Comparison of different perfluorocarbons as ultrasound contrast agents

Rory Satterfield, V. Marie Tarter, D. James Schumacher, Phero Tran, Robert F. Mattrey

Research output: Contribution to journalArticle

17 Citations (Scopus)

Abstract

RATIONALE AND OBJECTIVES. The sonographic properties of Fluosol 20% (F20), which was recently approved for clinical use as an oxygen carrier for coronary angioplasty, were compared to those of perflubron emulsion, which is still in clinical testing. METHODS. Contrast agents were evaluated in 21 normal rabbits divided into three groups of seven rabbits each. All rabbits received 2.7 g/kg of perfluorocarbon (PFC). One group received 2.7 ml/kg of an experimental formulation of perflubron emulsion AF0102, which contains 1 g of PFC in 1 ml of emulsion (P100), the other received 13.5ml/kg of F20 (1 ml has 0.2g of PFC), and the third received 13.5ml/kg of P100 diluted to a 20% concentration (P20). All rabbits were scanned by a blinded sonographer before, during, and immediately after infusion, and then again at 30 minutes and 48 hours. Doppler enhancement, echogenicity of inferior vena cava lumen, echogenic enhancement of perfused tissues, and reticuloendothelial organs were assessed. RESULTS. P100 and P20 had nearly identical sonographic properties at all points. During their vascular phase they enhanced Doppler signal, filled the lumen of the IVC and hepatic veins with flowing echogenic reflectors, and enhanced perfused tissues. F20 had no detectable sonographic effect during its vascular phase. All three emulsions enhanced the liver relative to kidney to a similar degree at 48 hours. CONCLUSIONS. Because RE enhancement was similar for F20, P100, and P20, and because P100 and P20 had similar properties during the vascular phase, the lack of vascular effect of F20 could not be due to the different PFCs used in these agents, or due to the difference in the dilution or volume. The most likely cause for the observed sonographic behavior of F20 and P100 is the difference in emulsion formulation.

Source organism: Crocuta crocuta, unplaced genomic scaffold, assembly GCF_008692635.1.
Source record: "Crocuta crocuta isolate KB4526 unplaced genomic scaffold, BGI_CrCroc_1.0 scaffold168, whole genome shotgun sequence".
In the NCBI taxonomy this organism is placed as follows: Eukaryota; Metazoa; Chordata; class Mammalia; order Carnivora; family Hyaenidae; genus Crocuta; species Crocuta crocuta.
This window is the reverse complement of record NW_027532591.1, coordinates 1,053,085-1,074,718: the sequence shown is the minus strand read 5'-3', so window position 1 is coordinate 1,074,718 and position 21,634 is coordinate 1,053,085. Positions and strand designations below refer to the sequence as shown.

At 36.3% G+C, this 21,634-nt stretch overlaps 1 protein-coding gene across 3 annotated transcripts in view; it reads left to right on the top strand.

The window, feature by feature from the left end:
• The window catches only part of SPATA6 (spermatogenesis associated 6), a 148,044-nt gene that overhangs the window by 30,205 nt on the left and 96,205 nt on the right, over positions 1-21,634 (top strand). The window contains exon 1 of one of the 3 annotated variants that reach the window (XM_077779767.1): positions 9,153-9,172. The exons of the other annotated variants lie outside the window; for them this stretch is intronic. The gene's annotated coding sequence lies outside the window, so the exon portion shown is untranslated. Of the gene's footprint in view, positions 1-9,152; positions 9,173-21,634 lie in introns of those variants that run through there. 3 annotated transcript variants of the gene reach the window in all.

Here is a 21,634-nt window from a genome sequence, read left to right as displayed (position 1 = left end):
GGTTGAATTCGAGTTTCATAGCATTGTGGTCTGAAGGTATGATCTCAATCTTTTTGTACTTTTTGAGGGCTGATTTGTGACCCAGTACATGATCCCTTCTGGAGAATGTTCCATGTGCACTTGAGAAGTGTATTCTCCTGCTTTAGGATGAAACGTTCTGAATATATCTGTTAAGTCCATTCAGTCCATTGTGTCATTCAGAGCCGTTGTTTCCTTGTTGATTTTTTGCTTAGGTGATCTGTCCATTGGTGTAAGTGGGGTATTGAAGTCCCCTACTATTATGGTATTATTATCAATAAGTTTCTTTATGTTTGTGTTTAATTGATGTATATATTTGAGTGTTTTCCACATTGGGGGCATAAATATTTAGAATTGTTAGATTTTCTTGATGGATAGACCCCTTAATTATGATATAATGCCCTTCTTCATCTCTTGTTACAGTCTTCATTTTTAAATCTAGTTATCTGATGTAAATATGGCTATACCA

Original languageEnglish (US)
Pages (from-to)325-331
Number of pages7
JournalInvestigative Radiology
Volume28
Issue number4
StatePublished - Jan 1 1993

Fingerprint

Fluorocarbons
Contrast Media
Blood Vessels
Emulsions
Rabbits
Hepatic Veins
Inferior Vena Cava
Angioplasty
fluosol
Oxygen
Kidney
Liver

Keywords

  • Doppler
  • Perfluorochemicals
  • Rabbits
  • Ultrasound contrast agent

ASJC Scopus subject areas